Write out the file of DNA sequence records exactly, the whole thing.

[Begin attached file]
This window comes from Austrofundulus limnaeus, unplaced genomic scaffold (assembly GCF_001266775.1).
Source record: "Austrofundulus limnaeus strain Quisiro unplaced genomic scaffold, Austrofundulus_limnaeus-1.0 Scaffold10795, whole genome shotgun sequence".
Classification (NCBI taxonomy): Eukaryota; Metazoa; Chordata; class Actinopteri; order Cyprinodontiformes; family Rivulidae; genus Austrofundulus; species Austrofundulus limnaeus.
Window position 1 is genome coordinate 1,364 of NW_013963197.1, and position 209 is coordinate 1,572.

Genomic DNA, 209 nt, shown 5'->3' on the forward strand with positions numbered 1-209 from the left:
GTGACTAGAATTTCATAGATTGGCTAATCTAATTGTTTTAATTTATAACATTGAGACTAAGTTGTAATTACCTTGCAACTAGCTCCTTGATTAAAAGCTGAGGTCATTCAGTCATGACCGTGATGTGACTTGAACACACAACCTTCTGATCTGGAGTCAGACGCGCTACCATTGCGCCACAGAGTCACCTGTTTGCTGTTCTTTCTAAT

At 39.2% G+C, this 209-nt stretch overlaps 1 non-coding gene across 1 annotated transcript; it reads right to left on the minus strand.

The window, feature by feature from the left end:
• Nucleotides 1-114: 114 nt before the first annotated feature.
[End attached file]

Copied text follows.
This window comes from Austrofundulus limnaeus, unplaced genomic scaffold (assembly GCF_001266775.1).
Source record: "Austrofundulus limnaeus strain Quisiro unplaced genomic scaffold, Austrofundulus_limnaeus-1.0 Scaffold10795, whole genome shotgun sequence".
Classification (NCBI taxonomy): Eukaryota; Metazoa; Chordata; class Actinopteri; order Cyprinodontiformes; family Rivulidae; genus Austrofundulus; species Austrofundulus limnaeus.
Window position 1 is genome coordinate 1,364 of NW_013963197.1, and position 209 is coordinate 1,572.

Genomic DNA, 209 nt, shown 5'->3' on the forward strand with positions numbered 1-209 from the left:
GTGACTAGAATTTCATAGATTGGCTAATCTAATTGTTTTAATTTATAACATTGAGACTAAGTTGTAATTACCTTGCAACTAGCTCCTTGATTAAAAGCTGAGGTCATTCAGTCATGACCGTGATGTGACTTGAACACACAACCTTCTGATCTGGAGTCAGACGCGCTACCATTGCGCCACAGAGTCACCTGTTTGCTGTTCTTTCTAAT

At 39.2% G+C, this 209-nt stretch overlaps 1 non-coding gene across 1 annotated transcript; it reads right to left on the minus strand.

The window, feature by feature from the left end:
• Nucleotides 1-114: 114 nt before the first annotated feature.